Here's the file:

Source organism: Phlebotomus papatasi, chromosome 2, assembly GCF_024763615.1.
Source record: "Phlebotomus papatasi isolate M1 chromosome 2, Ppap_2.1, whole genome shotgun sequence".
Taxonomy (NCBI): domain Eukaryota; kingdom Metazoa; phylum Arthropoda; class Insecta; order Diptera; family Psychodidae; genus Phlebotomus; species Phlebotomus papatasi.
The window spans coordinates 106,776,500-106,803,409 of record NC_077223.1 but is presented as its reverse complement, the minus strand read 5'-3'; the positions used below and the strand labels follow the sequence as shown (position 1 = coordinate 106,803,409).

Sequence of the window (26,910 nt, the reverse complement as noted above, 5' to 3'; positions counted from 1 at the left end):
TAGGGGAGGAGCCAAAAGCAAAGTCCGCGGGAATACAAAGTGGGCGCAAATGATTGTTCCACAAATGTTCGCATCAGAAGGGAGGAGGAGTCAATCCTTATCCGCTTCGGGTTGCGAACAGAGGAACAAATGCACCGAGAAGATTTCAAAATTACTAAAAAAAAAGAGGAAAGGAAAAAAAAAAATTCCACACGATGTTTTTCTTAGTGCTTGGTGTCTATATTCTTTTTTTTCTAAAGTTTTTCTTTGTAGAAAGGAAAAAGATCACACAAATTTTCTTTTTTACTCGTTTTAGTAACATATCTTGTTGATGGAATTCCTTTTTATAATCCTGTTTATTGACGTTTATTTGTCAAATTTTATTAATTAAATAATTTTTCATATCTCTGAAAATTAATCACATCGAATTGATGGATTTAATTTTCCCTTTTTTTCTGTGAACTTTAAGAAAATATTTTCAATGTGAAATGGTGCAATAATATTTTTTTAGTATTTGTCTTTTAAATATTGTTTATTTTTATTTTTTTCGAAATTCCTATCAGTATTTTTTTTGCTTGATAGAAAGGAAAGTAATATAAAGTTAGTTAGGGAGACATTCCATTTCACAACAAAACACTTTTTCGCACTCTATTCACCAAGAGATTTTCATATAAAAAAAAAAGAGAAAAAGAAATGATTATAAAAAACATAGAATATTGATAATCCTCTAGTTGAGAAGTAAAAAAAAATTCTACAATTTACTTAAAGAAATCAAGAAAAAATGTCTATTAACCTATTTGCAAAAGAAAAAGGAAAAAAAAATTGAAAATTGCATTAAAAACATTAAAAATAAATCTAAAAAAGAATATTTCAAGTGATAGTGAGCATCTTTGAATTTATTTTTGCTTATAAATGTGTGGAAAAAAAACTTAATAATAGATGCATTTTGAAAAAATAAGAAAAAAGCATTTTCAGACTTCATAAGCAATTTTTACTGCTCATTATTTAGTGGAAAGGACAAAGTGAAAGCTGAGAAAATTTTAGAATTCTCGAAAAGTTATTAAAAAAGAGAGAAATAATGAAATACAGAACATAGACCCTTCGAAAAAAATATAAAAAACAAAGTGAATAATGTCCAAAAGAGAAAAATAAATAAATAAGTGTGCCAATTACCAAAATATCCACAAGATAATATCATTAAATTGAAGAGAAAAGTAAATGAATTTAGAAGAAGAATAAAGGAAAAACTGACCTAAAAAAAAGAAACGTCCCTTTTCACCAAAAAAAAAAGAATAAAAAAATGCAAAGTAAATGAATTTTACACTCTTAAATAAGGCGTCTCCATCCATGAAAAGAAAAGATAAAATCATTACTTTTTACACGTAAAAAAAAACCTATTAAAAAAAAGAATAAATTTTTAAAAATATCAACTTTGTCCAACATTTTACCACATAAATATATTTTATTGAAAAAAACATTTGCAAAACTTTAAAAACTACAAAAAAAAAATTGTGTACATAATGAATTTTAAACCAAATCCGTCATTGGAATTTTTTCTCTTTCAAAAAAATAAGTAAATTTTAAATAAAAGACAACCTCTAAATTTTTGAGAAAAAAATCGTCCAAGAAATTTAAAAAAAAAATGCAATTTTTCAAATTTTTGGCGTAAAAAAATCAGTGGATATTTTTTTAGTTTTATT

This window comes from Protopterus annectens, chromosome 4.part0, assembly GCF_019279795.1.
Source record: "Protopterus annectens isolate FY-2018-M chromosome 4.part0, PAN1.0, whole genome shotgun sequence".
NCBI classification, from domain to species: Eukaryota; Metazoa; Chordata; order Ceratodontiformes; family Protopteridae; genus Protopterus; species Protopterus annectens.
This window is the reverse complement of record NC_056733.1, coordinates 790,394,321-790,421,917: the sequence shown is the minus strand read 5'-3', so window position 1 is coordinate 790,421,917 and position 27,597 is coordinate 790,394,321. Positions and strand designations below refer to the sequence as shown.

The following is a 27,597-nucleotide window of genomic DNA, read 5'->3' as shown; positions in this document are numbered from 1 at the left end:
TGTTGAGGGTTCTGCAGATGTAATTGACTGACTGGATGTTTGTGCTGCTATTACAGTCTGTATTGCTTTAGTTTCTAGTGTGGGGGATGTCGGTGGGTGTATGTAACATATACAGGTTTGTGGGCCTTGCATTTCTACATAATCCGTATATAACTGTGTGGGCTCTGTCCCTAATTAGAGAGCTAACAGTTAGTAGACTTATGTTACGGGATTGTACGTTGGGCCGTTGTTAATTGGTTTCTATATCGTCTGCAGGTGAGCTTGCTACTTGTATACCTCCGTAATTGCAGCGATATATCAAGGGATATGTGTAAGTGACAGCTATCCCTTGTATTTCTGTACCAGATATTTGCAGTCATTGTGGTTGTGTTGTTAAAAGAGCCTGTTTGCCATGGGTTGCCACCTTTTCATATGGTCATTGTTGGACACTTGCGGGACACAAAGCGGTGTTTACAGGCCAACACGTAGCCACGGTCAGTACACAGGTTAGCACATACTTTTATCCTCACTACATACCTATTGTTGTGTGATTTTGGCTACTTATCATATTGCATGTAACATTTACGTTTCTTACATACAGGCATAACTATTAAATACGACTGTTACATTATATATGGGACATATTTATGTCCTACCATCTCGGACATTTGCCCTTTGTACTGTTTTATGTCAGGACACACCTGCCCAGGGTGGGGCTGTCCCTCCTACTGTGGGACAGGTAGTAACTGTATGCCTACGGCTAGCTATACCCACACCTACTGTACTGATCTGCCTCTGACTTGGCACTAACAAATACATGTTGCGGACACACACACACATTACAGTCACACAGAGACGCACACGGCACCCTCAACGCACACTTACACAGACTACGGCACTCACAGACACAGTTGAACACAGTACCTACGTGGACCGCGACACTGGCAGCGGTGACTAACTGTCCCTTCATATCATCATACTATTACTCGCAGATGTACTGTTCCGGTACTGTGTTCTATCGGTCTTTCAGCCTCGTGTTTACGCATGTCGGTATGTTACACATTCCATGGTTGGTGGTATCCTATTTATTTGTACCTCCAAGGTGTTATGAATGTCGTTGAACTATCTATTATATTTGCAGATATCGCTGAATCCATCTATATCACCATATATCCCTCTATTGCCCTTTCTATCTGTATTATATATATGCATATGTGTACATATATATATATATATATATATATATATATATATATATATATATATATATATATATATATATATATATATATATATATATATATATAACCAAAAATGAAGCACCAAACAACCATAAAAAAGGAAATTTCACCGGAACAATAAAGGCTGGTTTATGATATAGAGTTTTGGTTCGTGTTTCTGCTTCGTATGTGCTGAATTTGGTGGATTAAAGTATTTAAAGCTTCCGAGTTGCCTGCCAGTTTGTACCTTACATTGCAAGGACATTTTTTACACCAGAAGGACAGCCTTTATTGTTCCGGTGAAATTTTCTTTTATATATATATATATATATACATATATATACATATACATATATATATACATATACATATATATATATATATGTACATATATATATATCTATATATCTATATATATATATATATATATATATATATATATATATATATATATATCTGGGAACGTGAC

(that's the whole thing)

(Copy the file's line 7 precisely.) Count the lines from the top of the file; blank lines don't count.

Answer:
This window comes from Protopterus annectens, chromosome 4.part0, assembly GCF_019279795.1.